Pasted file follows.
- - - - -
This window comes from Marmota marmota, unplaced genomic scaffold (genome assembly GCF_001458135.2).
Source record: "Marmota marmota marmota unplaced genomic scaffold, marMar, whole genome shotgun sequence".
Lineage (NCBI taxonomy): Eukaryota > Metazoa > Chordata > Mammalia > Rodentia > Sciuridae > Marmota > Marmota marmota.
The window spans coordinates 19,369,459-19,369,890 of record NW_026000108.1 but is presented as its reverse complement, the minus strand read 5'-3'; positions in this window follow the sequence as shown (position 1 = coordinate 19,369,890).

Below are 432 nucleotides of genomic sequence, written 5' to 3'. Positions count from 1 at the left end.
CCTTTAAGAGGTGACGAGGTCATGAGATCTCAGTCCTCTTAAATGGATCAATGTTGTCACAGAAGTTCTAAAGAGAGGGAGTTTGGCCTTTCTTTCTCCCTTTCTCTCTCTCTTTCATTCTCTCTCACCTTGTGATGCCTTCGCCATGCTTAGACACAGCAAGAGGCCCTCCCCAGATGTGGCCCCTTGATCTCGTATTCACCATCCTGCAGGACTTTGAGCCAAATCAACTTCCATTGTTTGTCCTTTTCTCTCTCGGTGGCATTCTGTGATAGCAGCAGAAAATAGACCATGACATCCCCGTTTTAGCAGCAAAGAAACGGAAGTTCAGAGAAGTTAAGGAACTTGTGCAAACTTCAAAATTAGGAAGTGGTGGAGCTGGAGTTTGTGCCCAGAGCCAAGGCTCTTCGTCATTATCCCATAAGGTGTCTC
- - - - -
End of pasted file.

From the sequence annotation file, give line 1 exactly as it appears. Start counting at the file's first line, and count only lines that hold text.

This window comes from Marmota marmota, unplaced genomic scaffold (genome assembly GCF_001458135.2).